Science and religion are so different yet so similar. They share an indistinguishable rigidity and are indifferent to compassion. Both fields fear things they can’t decipher. Thus, they try ardently to subdue or mold stuff as per their beliefs. When they fail to persuade peacefully, they use physical force, as if they fear the unconventional. Mélanie Laurent’s film, The Mad Women’s Ball, explores a similar thought and depicts it gracefully.
The French film, The Mad Women’s Ball, is based on a French novel, Le Bal des Folles, written by Victoria Mas. Actress turned director Mélanie Laurent sits on the director’s chair for the movie while also portraying a titular character. The period drama is set in late 18th century France, when opinionated men exercised their power with arrogance and gender discrimination was at its zenith.
‘The Mad Women’s Ball’ Plot Summary
A 26-year-old young woman, Eugéne Cléry (Lou de Laâge), born into a family of French aristocrats, attends the funeral of the French novelist, Victor Hugo, in Paris. The crowd in the streets amazes her, but the loss fills her heart with grief. Eugéne returns home and lies to her strict father, François Cléry, about her uninformed absence.
At night, Eugéne suffers a seizure and looks blankly at the empty space. Suddenly, her grandmother, Grand-mere Cléry, calls Eugéne and breaks the spell.
Eugéne reveals to her brother, Théophile Cléry (Benjamin Voisin), that she sees spirits. A young woman has been speaking to her for the last few days. Later, at night, while combing her grandmother’s hair, Eugéne suffers another stroke and, like a possessed being, digs out a lost pendant from a side table. Eugéne conveys that her dead grandfather told her about the whereabouts of the lost pendant. In shock, Grand-mere hugs Eugéne.
On December 18th, 1885, François and Théophile drop Eugéne off at the Salpêtrière mental asylum for women. Eugéne pleads that she isn’t sick, but the men in authority refuse to listen to her cries. In the asylum, head nurse, Geneviève Gleizes (Mélanie Laurent), informs the head scientist, Dr. Jean-Martin Charcot (Grégoire Bonnet), who will decide her fate. Once Dr. Charcot finds Eugéne mentally fit for society, he will let her go. Until then, Salpêtrière Hospital is her new home.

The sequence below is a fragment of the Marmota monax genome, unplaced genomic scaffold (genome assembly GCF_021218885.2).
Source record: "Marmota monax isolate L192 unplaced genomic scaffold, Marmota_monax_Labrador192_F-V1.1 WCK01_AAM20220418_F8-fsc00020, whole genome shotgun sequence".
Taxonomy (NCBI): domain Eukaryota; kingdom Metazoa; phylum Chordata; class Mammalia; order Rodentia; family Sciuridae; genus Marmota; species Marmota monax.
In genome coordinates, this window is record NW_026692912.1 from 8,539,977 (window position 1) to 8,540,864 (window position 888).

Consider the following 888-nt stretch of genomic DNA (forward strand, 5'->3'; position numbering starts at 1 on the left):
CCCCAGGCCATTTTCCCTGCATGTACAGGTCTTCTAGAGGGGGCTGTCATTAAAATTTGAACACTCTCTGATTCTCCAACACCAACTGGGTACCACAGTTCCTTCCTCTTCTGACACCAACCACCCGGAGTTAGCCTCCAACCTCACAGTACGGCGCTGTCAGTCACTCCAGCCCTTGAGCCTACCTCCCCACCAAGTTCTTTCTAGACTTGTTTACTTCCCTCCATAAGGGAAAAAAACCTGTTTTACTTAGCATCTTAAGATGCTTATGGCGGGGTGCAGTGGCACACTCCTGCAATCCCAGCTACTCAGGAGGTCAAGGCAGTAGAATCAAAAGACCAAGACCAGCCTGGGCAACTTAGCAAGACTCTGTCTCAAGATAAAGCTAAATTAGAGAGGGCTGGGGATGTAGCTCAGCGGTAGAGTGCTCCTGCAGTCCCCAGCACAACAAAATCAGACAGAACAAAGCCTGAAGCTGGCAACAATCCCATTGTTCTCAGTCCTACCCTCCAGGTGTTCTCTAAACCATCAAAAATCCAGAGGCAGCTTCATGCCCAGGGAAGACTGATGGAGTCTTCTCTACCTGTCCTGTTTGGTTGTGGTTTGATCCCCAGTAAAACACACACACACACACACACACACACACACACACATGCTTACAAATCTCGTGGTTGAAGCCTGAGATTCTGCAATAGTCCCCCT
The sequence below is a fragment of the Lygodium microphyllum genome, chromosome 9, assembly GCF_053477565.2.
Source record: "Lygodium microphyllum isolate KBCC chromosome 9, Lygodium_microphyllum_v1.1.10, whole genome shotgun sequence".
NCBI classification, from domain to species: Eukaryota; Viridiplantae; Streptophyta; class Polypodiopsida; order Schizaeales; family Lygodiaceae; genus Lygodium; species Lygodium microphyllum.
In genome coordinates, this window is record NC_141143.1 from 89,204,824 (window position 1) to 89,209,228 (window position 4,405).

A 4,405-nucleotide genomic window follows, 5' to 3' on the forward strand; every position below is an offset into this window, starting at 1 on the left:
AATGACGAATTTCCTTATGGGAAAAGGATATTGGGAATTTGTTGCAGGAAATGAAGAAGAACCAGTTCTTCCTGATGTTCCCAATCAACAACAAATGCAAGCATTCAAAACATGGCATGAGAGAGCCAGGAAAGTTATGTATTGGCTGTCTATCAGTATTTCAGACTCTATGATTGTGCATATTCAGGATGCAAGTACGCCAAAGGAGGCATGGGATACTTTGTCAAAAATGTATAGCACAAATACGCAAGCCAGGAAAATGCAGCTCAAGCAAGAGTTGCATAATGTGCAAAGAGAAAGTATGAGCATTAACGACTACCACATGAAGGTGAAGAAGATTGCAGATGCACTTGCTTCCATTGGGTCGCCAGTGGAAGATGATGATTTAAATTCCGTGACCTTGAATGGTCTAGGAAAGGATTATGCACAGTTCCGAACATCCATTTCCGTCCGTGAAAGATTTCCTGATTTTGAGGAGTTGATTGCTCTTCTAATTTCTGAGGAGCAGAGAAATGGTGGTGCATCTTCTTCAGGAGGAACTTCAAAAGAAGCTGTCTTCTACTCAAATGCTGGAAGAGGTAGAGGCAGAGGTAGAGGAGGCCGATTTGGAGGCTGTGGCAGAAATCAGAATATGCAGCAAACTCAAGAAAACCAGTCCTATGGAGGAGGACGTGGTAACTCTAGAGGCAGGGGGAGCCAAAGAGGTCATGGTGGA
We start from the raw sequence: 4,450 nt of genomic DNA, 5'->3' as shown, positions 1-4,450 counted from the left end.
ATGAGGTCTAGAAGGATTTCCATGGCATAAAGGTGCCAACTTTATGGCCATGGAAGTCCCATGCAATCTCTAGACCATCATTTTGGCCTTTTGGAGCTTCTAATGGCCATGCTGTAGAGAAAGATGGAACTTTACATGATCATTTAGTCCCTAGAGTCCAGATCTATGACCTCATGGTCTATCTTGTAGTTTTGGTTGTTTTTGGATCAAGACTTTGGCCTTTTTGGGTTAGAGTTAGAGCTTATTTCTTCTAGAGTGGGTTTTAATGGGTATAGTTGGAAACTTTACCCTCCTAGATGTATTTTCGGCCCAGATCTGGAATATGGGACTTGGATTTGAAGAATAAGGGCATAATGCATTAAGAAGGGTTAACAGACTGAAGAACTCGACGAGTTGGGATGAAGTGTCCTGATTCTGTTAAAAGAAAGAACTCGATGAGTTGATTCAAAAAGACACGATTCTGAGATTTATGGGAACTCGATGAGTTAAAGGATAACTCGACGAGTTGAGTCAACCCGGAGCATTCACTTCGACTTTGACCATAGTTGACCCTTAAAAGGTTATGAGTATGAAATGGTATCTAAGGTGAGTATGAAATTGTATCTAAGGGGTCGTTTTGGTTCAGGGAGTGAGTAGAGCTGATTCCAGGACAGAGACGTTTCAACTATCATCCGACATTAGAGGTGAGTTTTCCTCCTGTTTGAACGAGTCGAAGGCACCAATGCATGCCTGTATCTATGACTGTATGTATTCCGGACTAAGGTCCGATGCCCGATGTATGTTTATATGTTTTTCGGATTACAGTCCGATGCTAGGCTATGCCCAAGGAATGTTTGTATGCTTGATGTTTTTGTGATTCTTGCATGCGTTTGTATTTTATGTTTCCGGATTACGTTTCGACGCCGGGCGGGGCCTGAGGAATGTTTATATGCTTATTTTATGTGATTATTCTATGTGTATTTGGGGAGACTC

The Mad Scientists of Salpêtrière
The mad and arrogant scientists of Salpêtrière Hospital treated their mental patients as “lab rats.” The most shocking case involved a young patient, Lousie, befriended by Eugéne. According to Charcot, Lousie suffered from acute symptomatic hysteria. Immorally, Charcot put Lousie on public display in a room filled with aristocratic men. He hypnotized Lousie (like a snake charmer) and, under the spell, commanded her to enact seductive gestures that pleased the hungry wolves in coats. In his session, Charcot triggered Lousie’s nerve activity, due to which she suffered epilepsy.
Many women in the asylum were mentally ill or accused of felonies. But there were poor, innocent women too, and Charcot and Jules exploited them for their desires and experiments. Jules promised Lousie that he would marry her, but it was evident that he wanted to satisfy his untold desires. But before he could achieve it, Lousie faced lateral hemiplegia under hypnosis. Her right side of the body got paralyzed. The conscious Eugéne who witnessed the scientists’ exploitation blamed them for their atrocity. However, Charcot used his authoritarian powers and declared Eugéne hostile. He locked her in the cell in isolation for a month to calm her nerves.
‘The Mad Women’s Ball’ Ending, Explained
When Eugéne stepped into the asylum, she shared an intense relationship with Geneviève Gleizes. However, during her stay, Eugéne told Geneviève about her dead sister Blandine. She further explained that she could talk to Blandine due to her mysterious power to interact with spirits. After her sister’s death, Geneviève wrote numerous letters to Blandine in remorse as she blamed herself for Blandine’s death. Through Eugéne, Geneviève mended her relationship with Blandine and achieved closure. And in exchange, Geneviève helped Eugéne to get back her freedom.
Eugéne was rescued from isolation and the cruelty of nurse Jeanne (Emmanuelle Bercot) by Geneviève. Later, to fulfill her promise, Geneviève devised a plan and invited Eugéne’s brother, Théophile, to the Salpêtrière Hospital Annual Ball. During the event, Geneviève helped Eugéne to run away with Théophile, but during their escape, Jeanne saw Geneviève aiding Eugéne. Hence, to take responsibility and help other patients, Geneviève stayed back while Eugéne flew away.
Concurrently, a drunk Jules fell prey to her animalistic desires and took a paralyzed Lousie to an isolated chamber. He raped her. A fellow patient informed the old patient, Therese, of Jules’ immoral acts. Therese acted instinctively and reached the room. She thrashed Jules with all her might, but his fate wasn’t revealed in the end. As underlined by Lousie earlier, Therese pushed her husband into the Seine river. If she held such tendencies, she would back away from harming Jules.
Dr. Jean-Martin Charcot tended to label all revolting women as “mad and hostile.” Following his narcissistic behavior, Charcot and Jeanne blamed Geneviève for Eugéne’s escape. She was admitted to the asylum, and symbolically, she replaced Eugéne. Geneviève’s father was a well-learned man but was equally narrow-minded like all other mad scientists. Hence, he wouldn’t have come to his daughter’s rescue. The only ray of hope in Geneviève’s life were the letters she exchanged with Eugéne living a free life in the outside world. Throughout the film, Geneviève wrote letters to her dead sisters looking for closure. Still, symbolically, she filled her void by helping Eugéne. In the end, Eugéne became a living Blandine in Geneviève’s life, maybe.
The Mad Women’s Ball (or Le Bal des Folles in French) is a 2021 Period Drama film directed by Mélanie Laurent.